- TOP PLAYERSOffensePABLO S. TORRE | August 20, 2012
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The final laughs may have escaped from the NFL balloon in the 1985 season when the roguish Chicago Bears of the headbanded, moon-shooting punkster Jim McMahon, the dog-barking Otis Wilson and the kitchen appliance-monikered William (Refrigerator) Perry rode roughshod through then commissioner Pete Rozelle's worst nightmares. Sooner than later, these acts were mere fond memories.
Alas, now the smile-provoking Ickey Shuffle is gone forever, as well. Despite Bengal coach Sam Wyche's promise to play tapes featuring The Best of Ickey on Riverfront Stadium's giant screen TV whenever Woods scores a touchdown, we'll probably have to be invited into the Ickster's living quarters to see the real thing.
Finks says the new crackdown, which includes a postgame no-fraternization rule, stems from two incidents last season. One was 49er safety Ronnie Lott's near-dustup with Giants quarterback Phil Simms following a Monday Night Football game in December. The other was the annual, generic macho taunting by Miami. That's the University of Miami. In the Cotton Bowl. No kidding. "The Cotton Bowl proved that if you don't take control of your game, god only knows what it leads to," Finks says.
Which makes perfect NFL (Narrow-minded Fools' Logic) sense to everybody else, too. Let's see. Because some college kids acted up while bored to bits whaling away on pitiful Texas, professional entertainment artistes such as Messrs. Givens, Rison and Thomas will be deprived of their funnin'? Not to mention that we'll be deprived of ours?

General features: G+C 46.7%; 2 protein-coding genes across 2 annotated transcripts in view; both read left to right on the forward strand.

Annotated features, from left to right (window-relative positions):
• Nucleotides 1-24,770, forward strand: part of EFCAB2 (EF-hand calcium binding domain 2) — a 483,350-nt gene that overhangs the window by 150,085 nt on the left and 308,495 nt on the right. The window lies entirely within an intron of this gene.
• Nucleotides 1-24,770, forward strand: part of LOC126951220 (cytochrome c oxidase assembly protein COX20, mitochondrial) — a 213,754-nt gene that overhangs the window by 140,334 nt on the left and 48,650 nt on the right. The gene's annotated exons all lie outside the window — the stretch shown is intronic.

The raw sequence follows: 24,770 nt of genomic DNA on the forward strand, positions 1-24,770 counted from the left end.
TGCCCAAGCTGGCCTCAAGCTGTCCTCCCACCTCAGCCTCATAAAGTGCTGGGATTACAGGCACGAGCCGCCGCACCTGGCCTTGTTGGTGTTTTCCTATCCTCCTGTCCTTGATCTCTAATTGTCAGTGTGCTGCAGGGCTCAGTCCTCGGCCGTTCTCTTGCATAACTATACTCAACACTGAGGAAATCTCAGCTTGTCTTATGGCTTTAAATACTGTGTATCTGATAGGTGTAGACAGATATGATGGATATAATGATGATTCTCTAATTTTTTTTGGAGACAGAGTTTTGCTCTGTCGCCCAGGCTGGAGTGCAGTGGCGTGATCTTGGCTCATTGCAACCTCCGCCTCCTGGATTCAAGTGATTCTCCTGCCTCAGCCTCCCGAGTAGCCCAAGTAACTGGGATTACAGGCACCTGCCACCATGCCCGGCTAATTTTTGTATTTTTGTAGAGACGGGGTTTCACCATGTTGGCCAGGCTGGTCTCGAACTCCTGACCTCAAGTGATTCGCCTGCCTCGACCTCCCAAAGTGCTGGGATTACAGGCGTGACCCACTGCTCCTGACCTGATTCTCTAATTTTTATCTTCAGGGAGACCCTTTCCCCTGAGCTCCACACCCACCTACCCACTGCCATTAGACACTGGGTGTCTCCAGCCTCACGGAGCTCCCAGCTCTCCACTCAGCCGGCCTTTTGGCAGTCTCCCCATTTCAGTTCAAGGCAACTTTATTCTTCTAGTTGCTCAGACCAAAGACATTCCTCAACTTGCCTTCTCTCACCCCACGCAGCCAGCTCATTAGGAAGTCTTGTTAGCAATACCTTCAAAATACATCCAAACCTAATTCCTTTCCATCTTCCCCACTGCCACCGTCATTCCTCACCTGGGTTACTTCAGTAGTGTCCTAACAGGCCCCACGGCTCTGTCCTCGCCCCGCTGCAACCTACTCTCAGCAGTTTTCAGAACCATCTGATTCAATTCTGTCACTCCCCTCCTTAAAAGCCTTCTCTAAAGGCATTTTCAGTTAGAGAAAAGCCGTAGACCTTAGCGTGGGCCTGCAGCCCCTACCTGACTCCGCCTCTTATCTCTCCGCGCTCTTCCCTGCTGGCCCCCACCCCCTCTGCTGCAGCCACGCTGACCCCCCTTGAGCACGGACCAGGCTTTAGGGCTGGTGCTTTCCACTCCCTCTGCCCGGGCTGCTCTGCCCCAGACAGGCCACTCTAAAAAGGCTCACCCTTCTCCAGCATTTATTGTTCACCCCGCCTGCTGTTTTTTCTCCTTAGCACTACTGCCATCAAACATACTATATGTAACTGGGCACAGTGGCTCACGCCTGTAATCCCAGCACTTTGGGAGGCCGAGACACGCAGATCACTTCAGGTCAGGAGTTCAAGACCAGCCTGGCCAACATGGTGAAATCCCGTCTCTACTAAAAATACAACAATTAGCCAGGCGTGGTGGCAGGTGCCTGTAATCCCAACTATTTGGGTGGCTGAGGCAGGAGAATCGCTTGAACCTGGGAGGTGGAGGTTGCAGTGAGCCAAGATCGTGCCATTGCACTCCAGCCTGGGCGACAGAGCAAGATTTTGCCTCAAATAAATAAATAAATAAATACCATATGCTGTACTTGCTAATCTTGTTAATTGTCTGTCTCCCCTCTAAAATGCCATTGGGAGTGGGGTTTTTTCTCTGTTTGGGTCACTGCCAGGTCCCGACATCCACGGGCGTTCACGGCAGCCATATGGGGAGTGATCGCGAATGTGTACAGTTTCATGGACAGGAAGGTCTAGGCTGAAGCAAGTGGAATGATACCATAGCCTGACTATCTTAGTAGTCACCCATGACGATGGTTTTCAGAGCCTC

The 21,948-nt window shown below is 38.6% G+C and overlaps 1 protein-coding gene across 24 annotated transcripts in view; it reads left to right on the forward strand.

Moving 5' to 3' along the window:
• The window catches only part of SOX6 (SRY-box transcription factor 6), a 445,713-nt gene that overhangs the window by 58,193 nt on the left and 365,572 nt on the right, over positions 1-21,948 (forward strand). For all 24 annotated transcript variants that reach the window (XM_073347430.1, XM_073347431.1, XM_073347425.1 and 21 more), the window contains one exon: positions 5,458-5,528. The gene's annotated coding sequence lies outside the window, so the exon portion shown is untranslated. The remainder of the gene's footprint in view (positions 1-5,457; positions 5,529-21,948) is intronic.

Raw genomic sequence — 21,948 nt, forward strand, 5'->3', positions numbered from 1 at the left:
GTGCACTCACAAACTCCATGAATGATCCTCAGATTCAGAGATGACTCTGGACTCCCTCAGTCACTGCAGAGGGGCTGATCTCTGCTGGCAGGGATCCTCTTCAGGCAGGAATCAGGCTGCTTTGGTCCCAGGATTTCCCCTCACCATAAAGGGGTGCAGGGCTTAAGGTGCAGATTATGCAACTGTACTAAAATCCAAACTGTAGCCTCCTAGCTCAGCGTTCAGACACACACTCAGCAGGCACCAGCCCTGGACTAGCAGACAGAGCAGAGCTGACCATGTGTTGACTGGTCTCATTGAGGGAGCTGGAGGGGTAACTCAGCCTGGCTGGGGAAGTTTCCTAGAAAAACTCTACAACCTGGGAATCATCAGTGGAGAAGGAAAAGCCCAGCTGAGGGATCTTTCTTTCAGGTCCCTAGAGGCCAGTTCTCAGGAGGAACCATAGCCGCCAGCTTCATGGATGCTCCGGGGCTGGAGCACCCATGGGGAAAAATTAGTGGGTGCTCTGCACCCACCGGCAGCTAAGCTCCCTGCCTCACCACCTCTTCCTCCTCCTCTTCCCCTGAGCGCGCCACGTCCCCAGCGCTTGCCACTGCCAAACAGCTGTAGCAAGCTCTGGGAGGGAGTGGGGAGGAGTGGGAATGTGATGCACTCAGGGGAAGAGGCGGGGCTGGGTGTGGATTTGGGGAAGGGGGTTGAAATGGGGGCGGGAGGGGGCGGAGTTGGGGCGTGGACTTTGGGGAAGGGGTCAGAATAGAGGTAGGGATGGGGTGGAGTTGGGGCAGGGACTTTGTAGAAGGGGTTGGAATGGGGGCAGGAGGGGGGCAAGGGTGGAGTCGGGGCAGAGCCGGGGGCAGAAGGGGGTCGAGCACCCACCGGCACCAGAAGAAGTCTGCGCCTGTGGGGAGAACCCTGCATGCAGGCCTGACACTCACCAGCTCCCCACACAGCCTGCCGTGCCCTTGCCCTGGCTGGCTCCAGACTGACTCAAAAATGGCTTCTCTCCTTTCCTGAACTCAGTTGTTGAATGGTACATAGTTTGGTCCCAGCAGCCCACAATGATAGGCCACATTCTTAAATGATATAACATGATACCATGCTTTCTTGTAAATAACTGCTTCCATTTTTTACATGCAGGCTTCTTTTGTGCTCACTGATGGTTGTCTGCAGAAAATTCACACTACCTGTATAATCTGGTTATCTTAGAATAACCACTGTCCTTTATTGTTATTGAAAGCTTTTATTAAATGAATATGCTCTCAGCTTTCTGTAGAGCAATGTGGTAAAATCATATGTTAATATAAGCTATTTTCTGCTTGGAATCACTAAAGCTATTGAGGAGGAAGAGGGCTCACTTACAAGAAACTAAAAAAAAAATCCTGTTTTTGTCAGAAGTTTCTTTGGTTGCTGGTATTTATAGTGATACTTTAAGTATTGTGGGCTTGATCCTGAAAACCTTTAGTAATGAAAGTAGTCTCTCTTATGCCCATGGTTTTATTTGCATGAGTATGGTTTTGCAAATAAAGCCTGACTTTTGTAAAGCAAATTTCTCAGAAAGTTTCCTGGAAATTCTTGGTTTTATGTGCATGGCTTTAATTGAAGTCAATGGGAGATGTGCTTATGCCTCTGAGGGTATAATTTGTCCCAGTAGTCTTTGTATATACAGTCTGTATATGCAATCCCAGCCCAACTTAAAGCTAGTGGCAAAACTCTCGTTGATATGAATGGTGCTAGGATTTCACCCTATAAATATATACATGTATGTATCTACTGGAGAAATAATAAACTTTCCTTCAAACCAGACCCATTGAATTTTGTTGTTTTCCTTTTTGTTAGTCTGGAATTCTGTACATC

Though Buffalo's veteran sack-dancer Smith sounds as if he has given up, there is still hope.
Houston's wideout Givens, whose Electric Slide consists of some severe leg stretches, sweeps, extensions and spastic quivering, and, he says, "alone brings 5,000 to 7,000 fans to our stadium," says he will try to circumvent the rule. "The way to go around it is just do it," he says. "The NFL should spend time worrying about drugs and labor issues, not what a guy does after he scores. What I do doesn't hurt nobody."
Even Thomas, Tampa Bay's budding monster linebacker, is ready to challenge authority. "I don't want nobody turning this into no gentleman's game, no Sunday opera," he says. "People come to our games with their shirts off and their faces painted to see some——! The Buc Jump is a party dance. It's from Mardi Gras in New Orleans. Old people can do it, little kids, even you can do it. I'm shuffling like on hot coals and stepping real fast. It's beautiful."
So there is new rebel blood in the old game after all, none flowing thicker than in the state of Florida. In Miami, Rule 12, Article 14c may be in for some further tests by the Dolphins' rookie receiver Randal Hill. This is the same controversial fellow who led the Miami Hurricanes in woofing, tweeting and celebrating last year, culminating in his finishing off a touchdown catch in the Cotton Bowl by galloping into the tunnel, where the refs couldn't flag his antics. In the first Dolphin minicamp, Hill performed a Nestea Plunge after one catch, then drew and fired a couple of pretend six-shooters after another. Later he pledged to quiet down. That was before Hill announced he was getting his name legally changed to Randal Thrill Hill.
Hey, White Shoes and Butch: We miss you, you knuckleheaded Showtime Johnsons. But just get a load of who's coming. And be still, thy hearts.